1. Beams can be assigned to individual users, thereby assuring that all links operate with maximum gain;
2. Adaptive beamforming can be easily implemented to improve the system capacity by suppressing co-channel interference and can be used to enhance system immunity to multipath fading;
3. Digital beamforming systems are capable of performing, in the digital domain, real-time calibration of the antenna system. Thus, variations in amplitude and phase between transceivers can be corrected in real time; and
4. Digital beamforming has the potential for providing a major advantage when used in satellite communications. If, after the launch of a satellite, it is found that the satellite's capabilities or performance of the beamformer needs to be upgraded, a new suite of software can be telemetered to the satellite. Digital beamforming allows both the direction and shape to be changed by changing the coefficients in the multiplications performed by the digital signal processor. Analog beamforming has both fixed by hardware component values that are not easily changed.
In microwave communication systems, such as those used in communication satellites, networks generate antenna beam signals. These antenna beam signals are then used to drive transmit arrays that in turn form the transmit beams that send communication signals to the intended destination.
Beamforming techniques were introduced to generate electronically steerable and reconfigurable beams. Electronic antenna steering negated many of the disadvantages of mechanical steering in which an antenna was moved mechanically by either rotating itself or the entire satellite at a slow rate. This method only allowed users in a small area to be concurrently served.
Electronic antenna steering, however, provides the ability to focus on many larger areas concurrently with high gain. By controlling the phase and amplitude of the transmit signals fed onto the components of the transmit (feeder) array, the beam direction, shape, sidelobe characteristics, and the Effective Isotropic Radiation Power (EIRP), can be manipulated to the requirement of a particular application. The EIRP, as is well known in the art, is the product of the input power to the antenna and its maximum gain.
Early types of beamforming networks were comprised of a single periodic delay line and only a single beam was formed at a time. Thus, long physical lines were needed to achieve a proper delay condition.
Newer types of beamforming applications employ resonant circuit delay networks to achieve frequency addressability of antenna beams. In the digital domain, the beamforming network is translated into a complex-valued beamforming matrix.
Beamforming can be performed either on the ground or on the satellite. There are several advantages with having beamforming performed on the ground. First, a ground beamforming system releases some satellite load while allowing more beamformers to be placed on the ground than could be placed in a satellite. Second, a beamformer on the ground provides more flexibility for future tuning and modification if a failure or error occurs. Finally, the number of ground-based beamformers can be increased if the need arises. This option is not available if the satellite has already been launched.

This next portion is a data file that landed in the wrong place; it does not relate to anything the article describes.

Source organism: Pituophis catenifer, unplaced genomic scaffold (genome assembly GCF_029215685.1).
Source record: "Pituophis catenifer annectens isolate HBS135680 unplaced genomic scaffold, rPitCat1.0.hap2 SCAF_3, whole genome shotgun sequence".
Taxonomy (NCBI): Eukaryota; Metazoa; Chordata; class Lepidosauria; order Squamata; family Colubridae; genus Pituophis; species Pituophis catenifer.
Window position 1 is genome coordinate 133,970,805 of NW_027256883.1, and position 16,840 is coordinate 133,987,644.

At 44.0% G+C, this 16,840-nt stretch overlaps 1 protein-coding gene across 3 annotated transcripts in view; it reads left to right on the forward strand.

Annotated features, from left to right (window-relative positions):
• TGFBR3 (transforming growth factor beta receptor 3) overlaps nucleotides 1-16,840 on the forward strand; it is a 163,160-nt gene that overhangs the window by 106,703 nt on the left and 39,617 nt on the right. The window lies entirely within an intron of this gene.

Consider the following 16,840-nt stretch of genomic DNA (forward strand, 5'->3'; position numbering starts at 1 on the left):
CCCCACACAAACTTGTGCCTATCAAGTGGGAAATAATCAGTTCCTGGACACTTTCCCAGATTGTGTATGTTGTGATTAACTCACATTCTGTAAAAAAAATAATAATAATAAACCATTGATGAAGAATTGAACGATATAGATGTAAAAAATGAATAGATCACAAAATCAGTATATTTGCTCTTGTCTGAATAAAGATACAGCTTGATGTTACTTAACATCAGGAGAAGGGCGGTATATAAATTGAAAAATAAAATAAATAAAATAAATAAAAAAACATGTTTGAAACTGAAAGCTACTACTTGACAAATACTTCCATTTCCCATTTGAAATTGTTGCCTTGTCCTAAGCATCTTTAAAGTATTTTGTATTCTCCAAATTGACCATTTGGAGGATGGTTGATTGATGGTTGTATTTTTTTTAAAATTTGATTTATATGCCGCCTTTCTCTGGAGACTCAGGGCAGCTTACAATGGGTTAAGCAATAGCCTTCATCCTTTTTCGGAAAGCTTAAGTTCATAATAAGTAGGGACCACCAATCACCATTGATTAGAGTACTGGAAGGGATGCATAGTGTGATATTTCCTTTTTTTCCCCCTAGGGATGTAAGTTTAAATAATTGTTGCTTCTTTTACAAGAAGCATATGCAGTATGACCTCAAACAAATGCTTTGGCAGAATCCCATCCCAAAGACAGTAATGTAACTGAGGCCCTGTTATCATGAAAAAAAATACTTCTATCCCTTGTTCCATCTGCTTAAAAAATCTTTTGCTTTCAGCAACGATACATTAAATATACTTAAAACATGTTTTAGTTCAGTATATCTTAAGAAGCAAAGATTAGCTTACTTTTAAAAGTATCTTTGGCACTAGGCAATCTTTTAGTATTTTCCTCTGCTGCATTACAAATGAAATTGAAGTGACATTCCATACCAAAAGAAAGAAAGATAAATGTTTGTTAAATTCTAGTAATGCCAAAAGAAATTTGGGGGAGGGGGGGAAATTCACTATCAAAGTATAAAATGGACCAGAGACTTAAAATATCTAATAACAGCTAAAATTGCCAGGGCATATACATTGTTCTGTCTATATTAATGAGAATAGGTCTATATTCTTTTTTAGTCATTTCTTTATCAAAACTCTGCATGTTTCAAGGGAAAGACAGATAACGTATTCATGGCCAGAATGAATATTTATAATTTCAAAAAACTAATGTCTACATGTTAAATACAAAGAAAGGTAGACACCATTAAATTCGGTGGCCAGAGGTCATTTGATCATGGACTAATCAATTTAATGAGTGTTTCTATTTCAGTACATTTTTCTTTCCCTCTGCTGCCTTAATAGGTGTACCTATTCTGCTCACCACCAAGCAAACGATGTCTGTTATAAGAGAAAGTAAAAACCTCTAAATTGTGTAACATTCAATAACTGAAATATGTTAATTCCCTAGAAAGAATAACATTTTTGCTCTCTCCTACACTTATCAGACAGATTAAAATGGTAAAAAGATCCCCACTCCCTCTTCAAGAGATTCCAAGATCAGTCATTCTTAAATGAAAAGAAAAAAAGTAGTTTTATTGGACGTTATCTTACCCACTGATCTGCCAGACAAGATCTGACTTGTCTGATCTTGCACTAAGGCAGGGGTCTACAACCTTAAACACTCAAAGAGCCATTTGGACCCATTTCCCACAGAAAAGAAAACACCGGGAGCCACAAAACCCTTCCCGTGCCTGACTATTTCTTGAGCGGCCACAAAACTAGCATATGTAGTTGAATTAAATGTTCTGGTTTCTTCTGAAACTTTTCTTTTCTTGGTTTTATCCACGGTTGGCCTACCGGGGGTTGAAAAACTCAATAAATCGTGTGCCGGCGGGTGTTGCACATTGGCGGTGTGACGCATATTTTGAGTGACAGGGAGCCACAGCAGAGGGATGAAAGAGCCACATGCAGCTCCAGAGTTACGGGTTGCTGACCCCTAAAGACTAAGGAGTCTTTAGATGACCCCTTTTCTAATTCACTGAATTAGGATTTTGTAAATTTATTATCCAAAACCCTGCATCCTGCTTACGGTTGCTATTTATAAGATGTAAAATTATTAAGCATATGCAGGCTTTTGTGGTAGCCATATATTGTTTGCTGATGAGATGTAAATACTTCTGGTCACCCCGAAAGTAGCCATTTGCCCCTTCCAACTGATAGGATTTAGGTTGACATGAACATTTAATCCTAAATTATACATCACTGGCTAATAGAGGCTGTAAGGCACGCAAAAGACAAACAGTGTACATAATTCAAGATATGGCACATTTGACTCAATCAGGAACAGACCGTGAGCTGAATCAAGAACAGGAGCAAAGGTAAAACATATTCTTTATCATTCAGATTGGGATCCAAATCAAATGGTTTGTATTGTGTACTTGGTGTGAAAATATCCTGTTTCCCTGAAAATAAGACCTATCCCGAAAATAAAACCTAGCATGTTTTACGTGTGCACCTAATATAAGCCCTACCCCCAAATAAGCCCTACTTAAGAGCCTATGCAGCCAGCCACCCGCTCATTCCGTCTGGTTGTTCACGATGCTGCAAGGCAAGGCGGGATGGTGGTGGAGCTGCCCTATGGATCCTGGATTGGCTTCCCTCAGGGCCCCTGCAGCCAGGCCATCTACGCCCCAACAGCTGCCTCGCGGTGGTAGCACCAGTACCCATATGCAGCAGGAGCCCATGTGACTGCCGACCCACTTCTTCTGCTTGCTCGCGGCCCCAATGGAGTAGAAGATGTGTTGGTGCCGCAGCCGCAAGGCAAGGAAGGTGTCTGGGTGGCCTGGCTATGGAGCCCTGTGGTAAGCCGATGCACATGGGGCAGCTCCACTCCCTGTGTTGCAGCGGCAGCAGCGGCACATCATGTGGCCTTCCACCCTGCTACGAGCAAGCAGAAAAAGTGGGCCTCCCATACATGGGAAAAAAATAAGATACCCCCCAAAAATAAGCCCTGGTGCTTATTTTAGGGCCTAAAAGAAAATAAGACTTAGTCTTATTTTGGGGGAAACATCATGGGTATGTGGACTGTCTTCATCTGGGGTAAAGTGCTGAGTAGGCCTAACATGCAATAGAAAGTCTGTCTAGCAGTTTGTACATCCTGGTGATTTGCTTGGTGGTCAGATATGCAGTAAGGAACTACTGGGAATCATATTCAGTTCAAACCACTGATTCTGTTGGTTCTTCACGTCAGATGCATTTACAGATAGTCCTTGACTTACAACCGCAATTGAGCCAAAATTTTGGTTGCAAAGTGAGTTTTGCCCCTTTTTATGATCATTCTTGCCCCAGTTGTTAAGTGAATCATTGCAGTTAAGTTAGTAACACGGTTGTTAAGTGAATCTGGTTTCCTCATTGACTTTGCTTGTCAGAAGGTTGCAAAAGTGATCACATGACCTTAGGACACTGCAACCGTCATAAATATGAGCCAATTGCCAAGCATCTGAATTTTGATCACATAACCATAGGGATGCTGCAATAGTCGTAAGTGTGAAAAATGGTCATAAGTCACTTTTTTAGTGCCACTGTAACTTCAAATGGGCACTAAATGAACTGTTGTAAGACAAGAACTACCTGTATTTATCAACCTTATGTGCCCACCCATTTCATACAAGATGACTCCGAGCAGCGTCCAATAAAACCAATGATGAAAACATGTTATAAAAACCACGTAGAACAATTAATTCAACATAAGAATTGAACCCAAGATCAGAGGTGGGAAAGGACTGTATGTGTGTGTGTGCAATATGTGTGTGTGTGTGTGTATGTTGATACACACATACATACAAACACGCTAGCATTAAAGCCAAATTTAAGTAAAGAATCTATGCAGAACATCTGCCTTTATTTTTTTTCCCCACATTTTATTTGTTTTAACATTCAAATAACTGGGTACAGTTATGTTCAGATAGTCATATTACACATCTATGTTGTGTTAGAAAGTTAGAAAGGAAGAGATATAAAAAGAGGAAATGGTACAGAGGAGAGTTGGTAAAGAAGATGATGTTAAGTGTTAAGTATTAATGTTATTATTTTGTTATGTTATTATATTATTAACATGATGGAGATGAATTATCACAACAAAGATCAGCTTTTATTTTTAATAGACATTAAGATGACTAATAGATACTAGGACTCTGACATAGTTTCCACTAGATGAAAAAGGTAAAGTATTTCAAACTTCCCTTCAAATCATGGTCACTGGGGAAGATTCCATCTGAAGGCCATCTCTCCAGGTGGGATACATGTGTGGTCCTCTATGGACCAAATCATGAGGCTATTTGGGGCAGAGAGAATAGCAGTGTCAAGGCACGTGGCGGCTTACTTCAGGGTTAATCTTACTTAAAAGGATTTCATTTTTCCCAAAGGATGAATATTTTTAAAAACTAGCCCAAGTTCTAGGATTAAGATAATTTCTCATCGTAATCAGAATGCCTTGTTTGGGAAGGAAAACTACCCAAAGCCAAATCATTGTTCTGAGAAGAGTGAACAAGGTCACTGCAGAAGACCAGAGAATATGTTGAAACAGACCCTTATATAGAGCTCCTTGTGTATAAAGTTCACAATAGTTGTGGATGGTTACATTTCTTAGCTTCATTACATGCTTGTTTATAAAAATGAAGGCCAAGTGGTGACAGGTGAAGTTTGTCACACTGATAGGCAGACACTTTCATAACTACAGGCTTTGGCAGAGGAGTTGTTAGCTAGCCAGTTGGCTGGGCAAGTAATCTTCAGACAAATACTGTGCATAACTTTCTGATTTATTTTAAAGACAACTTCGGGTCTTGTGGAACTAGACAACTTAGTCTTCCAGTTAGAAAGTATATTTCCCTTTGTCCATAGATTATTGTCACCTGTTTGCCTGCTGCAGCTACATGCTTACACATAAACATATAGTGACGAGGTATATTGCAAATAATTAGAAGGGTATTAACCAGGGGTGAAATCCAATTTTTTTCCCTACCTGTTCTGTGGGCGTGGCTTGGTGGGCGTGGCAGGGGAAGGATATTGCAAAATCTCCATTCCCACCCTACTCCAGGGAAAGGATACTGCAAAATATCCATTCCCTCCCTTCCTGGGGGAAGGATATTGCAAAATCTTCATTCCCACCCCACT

The capacity of a satellite system is dependent on the number of times the allocated frequency spectrum can be reused. Polarization and spatial isolation of beams have been used to increase frequency reuse. A problem that arises as the number of isolated beams is increased, however, is that analog BFN becomes too difficult to implement. Because of this fact, the practical number of times the frequency can be reused may be limited.
Recent satellite communications systems that use beamforming techniques to improve the communication capacity through the reuse of the assigned frequency spectrum over multiple, contiguous zones may be implemented in accordance with the frequency reuse system disclosed in U.S. Pat. No. 4,879,711, incorporated herein by reference. The multi-feed, multi-beam feeder system implementation disclosed in U.S. Pat. No. 5,115,248, incorporated herein by reference.
FIG. 1 is a diagram of a prior art, multi-beamforming, satellite communication network. In FIG. 1, ground gateway station (100) sends a combined voice and data signal (102), usually in a bandwidth of 10 MHz, via the RF feeder link to the satellite (106). This signal is received by a multibeam antenna on the satellite and then transmitted to the cells within the footprint via the RF terminal links (108, 112, and 114). The part of the signal that corresponds to a particular beam is routed to that beam. Each beam corresponds to a specific frequency range that depends on the total bandwidth, channel bandwidth, and reuse factors.
FIG. 3 illustrates a block diagram of a system using ground-based beamforming. The beamforming network can be implemented by either analog or digital circuits. A digital implementation requires additional analog-to-digital, digital-to-analog, and digital signal processing modules in the beamforming network block.